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The Range Curve filter node allows assigning any input value to a new output value, where the mapping of input to output is defined by a non-linear function. For defining this function, X and Y coordinates of points can be set and will be automatically connected by a smooth curve. The input value represents the X coordinate of a point on the curve, the output value respectively the Y coordinate of the same point.

It is for example helpful to transform the linear value distribution of a Fader widget to the logarithmic scale of a PB Device Volume fader (see below Example 2).

The node can be found under Nodes > Filter Nodes > Range Curve

Input:

Choose an input node from the drop-down or enter a numeric value that will be mapped on the X axis.

Set Points:

Enter here the X and Y coordinates of the points for defining the mapping function. Please bear in mind that the X coordinates need to consecutively follow each other from smallest to largest value if you want to avoid loops (and thus inconclusive mapping of one input to several output values).

The curve at the right side of the dialog displays the graph derived from the entered points and is being updated with each new coordinate. The positive X axis goes to the right, the positive Y axis to the bottom, a maximum of ~220 is visible for each.

Larger values are not displayed, but are taken into calculation of the curve.

Precision:

Enter here the precision with which the curve should be written. It is recommended to set the precision to at least as much as your most precise result is required to be, e.g. two decimals.

The image above pictures a curve derived from a simple gamma curve with γ = 0.3, normed on input values from 0 to 220 for a more significant display:

Y = (X/220)0.3 * 220

The more points are given for the Range Curve node, the more exact the result will be. In this case, a selection of X and Y value pairs was calculated with the above equation and added as points to the node:

X |
Y |

0 |
0 |

2.2 |
55.22 |

11 |
98.54 |

22 |
110.22 |

55 |
145.2 |

110 |
178.64 |

165 |
201.74 |

220 |
220 |

Input values that now arrive as X value of the equation will be mapped and outputted as the respective Y equivalent, e.g.:

Input: 78.64

Output: 161.17 (exact value using the equation for calculation: 161.58)

The outputted result deviates from the actual result, but with more points and more precise coordinates (i.e. more decimals), it will also converge more.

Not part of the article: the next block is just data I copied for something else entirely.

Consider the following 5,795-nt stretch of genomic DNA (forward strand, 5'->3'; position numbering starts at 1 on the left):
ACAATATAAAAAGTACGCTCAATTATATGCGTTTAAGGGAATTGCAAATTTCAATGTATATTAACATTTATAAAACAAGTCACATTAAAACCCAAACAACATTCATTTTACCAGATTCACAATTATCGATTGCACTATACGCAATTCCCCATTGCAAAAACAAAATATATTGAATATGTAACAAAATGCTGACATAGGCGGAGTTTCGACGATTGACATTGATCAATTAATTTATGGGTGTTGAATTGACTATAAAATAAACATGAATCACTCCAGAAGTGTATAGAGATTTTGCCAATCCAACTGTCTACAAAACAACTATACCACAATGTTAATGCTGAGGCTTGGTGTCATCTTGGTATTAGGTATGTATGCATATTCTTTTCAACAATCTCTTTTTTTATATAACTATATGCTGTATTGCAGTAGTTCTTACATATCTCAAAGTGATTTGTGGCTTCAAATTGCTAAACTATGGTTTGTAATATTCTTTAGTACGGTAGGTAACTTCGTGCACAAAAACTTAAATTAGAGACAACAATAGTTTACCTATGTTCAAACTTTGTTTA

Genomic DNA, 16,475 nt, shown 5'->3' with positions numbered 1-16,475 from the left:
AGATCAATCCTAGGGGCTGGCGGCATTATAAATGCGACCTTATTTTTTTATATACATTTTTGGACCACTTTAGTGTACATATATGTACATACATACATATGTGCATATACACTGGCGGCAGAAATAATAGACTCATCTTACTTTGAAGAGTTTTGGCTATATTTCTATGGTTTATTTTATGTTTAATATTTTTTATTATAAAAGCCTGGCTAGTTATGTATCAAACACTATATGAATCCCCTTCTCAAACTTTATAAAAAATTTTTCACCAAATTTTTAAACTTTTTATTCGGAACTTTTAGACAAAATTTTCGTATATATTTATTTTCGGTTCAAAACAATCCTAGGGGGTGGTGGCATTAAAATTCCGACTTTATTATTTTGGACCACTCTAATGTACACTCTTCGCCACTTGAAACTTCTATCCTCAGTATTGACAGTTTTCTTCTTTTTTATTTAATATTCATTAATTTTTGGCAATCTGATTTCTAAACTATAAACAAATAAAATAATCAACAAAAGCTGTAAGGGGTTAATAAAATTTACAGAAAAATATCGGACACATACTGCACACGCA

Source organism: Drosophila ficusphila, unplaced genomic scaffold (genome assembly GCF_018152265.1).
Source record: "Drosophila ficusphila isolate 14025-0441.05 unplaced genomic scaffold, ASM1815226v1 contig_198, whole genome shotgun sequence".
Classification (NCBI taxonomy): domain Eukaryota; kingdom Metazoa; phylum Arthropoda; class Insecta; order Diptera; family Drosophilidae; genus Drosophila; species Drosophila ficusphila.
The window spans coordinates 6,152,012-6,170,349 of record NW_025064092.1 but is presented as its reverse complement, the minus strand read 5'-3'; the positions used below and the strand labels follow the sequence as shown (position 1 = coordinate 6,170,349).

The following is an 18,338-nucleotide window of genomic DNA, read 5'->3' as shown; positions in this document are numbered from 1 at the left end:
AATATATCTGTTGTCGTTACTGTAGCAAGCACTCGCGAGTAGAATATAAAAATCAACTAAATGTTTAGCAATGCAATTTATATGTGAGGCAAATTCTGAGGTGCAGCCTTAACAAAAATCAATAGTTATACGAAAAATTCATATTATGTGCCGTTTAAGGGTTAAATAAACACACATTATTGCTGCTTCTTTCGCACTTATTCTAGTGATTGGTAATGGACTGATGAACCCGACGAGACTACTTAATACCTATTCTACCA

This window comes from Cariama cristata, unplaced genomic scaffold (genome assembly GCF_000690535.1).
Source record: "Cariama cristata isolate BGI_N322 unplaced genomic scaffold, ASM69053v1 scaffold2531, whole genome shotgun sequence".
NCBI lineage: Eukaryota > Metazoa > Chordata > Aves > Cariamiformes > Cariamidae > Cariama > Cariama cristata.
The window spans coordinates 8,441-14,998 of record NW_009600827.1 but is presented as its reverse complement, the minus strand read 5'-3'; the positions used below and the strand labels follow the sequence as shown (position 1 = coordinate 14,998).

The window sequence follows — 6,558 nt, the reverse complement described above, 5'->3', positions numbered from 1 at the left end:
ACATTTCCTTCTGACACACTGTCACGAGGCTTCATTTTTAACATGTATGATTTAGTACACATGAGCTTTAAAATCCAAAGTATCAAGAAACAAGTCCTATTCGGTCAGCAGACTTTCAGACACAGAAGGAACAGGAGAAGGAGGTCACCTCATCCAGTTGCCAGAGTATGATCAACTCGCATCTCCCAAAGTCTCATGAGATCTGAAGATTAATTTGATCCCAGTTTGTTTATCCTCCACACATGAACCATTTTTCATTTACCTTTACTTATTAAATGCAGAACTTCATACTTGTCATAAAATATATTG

Linking a linear Fader widget with a logarithmic (dB) Volume fader in PB

Volume Faders in PB can be found in Audio Track or Video Layer Device Parameters.

The needed input values of a Volume Fader range from 0 to 2, those values will be converted within PB into the logarithmic dB values you can see at the label (please refer to the chapter Volume for more information about the value conversion).

If you simply use the Fader widget's own Control option, select the respective Device and Volume parameter and set the Minimum to 0 and the Maximum to 2, you will see that the movement of the WD Fader and the movement of the PB fader do not conform, due to the logarithmic calculation.

If you want both movements to be identical, you need to send the values already with a logarithmic distribution from WD. This is how you can easily achieve it:

1. Create a Fader widget, set the Minimum to 0 and the Maximum to 100.

2. Create a Fader Input node and link it to the Fader, connect this to a Range Curve filter node and connect this to a PB Device Parameter output node.

3. Select the Fader input node as Input in the Range Curve Node and apply the following values to the table:

X |
Y |

0 |
0 |

12.5 |
0.03125 |

25 |
0.125 |

50 |
0.5 |

75 |
1.125 |

100 |
2 |

4. Open the Device Control node, set up the Device and Parameter you would like to address and choose the Range Curve node as input value.

5. Enjoy!

With Widget Designer version 6, all nodes support so called node commands. Node commands access functions (i.e. methods) from a node and / or set a parameter (i.e. property).

Enter "node", followed by the according ID and a dot and a list will pop up showing all available commands for the node. For instance, Node1.TintColor.SetRGB(125,0,255), colors the node in purple.

In addition, the node properties with a parameter ID (the small superscript number) can be edited via the command Node1.SetParam(ID,new Value) or WDNodeSetParam(NodeID,ParamID,Value).

The Node generates the following output:

- Output